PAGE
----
Jarvis Pizzeria: Notification Task in PCS

So far we have covered most standard components of the PCS suite. However, we haven’t looked at the “Notification Task” in-depth yet. We have used the on-premises variant at various projects but it was the hassle of setting up the User Messaging Service (UMS) that made you reluctant to use this feature on beforehand. Will the PCS variant be a gamechanger? Let’s find out!

We implemented a basic process with a standard notification task and configured it to send an email to marc.kuijpers@rubix.nl. The implementation details are shown below:

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Jarvis Pizzeria: Workaround for XSD list-element issue in WebForm

Workaround for XSD issue in WebForm

In an earlier post (Using an imported XSD in PCS) we have made notices that it is not possible to create a Webform based on a xsd-type that contains a list elements. In our case a list of pizza ingredients.

In this post we will give an alternative way to create a webform that displays the data, including the list of ingredients. Continue reading

Jarvis Pizzeria: Human Tasks – Design First WebForms

To create simple Human Tasks we use web forms in Process Cloud Service (PCS). Within the Delivery Process of the Jarvis Pizzeria, we are going to implement the HT for ‘Try Contacting the Customer’. This human task should become available after we have checked that the Customer is not a member and we do not know his email address.

Try contacting the non-regular / member from Jarvis Pizzeria, in the swimlane of the CallCenter.

We will take the Design First approach, meaning we will design the form and know what data objects we need afterwards, instead of looking at the data we need for the Human Task first. Continue reading

Jarvis Pizzeria: Handling SOAP Faults in PCS

As we are very optimistic developer we started out with modeling and testing the happy flow of our Jarvis pizzeria. But as experience learns it is the big bad world that obliges us to deal with both expected and unexpected failures. This blog post we will look into the handling of SOAP faults that PCS has to offer out-of-the-box.

As a starting point we have created a basic process with one service call:

This SOAP Fault service is connected to mockable.io service that is configured to throw back a remote fault, i.e. the invoked service endpoint cannot be reached. Let’s deploy the process, start an instance and see in the workspace what has happened.

Note: to use the OOTB error handling leave the fault policy checkbox marked during deployment:

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Jarvis Pizzeria: Testing in PCS against the Development or Production environment

Within PCS there are actually two different environments, a development environment and the production environment. Once you have deployed your application it is available in the production environment as a certain version of the application. However, you might want to test your application before you deploy a new version. You can also test your environment against the so called ‘development environment’.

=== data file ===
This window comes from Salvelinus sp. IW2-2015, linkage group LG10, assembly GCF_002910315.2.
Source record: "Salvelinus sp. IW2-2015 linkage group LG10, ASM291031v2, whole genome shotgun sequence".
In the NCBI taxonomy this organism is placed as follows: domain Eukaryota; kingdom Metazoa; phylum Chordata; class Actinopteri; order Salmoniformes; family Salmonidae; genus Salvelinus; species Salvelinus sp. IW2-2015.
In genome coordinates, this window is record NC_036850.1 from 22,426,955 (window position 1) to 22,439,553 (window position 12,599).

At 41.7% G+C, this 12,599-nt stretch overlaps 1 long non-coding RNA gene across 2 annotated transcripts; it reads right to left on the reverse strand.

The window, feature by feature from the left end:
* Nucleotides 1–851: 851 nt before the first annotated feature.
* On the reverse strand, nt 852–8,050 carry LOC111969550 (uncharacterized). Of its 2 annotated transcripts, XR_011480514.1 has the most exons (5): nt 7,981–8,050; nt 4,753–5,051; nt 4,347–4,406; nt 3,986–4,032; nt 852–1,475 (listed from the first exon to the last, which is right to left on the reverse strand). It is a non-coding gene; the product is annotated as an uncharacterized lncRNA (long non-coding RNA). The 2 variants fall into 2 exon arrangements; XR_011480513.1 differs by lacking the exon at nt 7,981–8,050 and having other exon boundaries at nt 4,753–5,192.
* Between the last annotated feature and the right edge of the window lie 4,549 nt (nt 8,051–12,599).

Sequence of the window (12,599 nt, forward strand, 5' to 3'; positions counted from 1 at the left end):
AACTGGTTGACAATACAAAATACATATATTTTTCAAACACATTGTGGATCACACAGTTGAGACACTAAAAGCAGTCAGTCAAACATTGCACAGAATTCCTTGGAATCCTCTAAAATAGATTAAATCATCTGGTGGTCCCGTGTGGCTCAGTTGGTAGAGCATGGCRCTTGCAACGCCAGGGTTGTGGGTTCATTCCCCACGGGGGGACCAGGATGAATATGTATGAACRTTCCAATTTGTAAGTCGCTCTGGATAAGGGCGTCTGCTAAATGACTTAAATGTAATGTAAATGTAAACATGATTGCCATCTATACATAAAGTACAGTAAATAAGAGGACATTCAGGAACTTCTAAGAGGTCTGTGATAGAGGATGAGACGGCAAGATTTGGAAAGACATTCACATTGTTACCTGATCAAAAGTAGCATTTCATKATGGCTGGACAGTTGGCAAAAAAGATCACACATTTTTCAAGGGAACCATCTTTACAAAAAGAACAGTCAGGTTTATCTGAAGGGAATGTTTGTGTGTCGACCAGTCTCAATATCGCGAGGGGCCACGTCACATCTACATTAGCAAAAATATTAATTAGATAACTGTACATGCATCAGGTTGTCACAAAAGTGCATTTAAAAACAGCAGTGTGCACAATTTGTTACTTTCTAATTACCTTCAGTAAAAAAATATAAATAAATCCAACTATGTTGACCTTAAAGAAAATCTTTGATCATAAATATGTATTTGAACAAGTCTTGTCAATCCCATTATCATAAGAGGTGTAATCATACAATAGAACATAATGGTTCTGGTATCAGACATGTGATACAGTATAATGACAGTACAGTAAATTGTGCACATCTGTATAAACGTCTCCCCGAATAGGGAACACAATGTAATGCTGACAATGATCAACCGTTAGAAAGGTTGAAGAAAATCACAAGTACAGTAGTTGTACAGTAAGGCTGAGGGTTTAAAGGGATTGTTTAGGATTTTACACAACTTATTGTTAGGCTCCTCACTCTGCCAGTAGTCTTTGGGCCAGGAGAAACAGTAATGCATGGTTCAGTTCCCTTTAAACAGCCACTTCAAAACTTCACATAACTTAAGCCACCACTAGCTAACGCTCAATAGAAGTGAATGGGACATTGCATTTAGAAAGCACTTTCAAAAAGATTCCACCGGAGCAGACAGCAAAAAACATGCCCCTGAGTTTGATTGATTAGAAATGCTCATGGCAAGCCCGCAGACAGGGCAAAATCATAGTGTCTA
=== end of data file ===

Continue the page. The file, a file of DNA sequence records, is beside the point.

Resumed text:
The blue button bar has a Test as well as an Deploy button on the top right.

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Jarvis Pizzeria: Using an imported XSD in PCS

In the post  Import the 12c On-premises Preparation Process we saw the Business Types that were imported (also shown here)

We already stated that we had an issue with enumerations. But is this the only issue with the xsd? Unfortunately not, as will become clear soon.

Making task forms was not part of the import blog, however, in this blog we are going to do this. We will do this based on the imported xsd. So let’s get started.

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Jarvis Pizzeria: Deployment and using the workspace

Having played around with all the features PCS has to offer it is now time to see some action. In this blog we will show you how to deploy your application, start the application and see how it behaves within the workspace.

But first of all, we need to have a application that is ready to deploy. In other words, our minimal deployable product consists of an application without any errors. Pressing the validate button in the top-right corner will tell you the current state of the implementation.

Unfortunately, we ran into a bunch of errors! Mostly due to missing implementations of service calls. The good thing however is the “Fix” link.

In contrast to JDeveloper, clicking the “Fix”-link will bring you directly to the – in this scenario – properties screen to fix the issue. Oops, we forgot to select a ruleset for our business rule activity.

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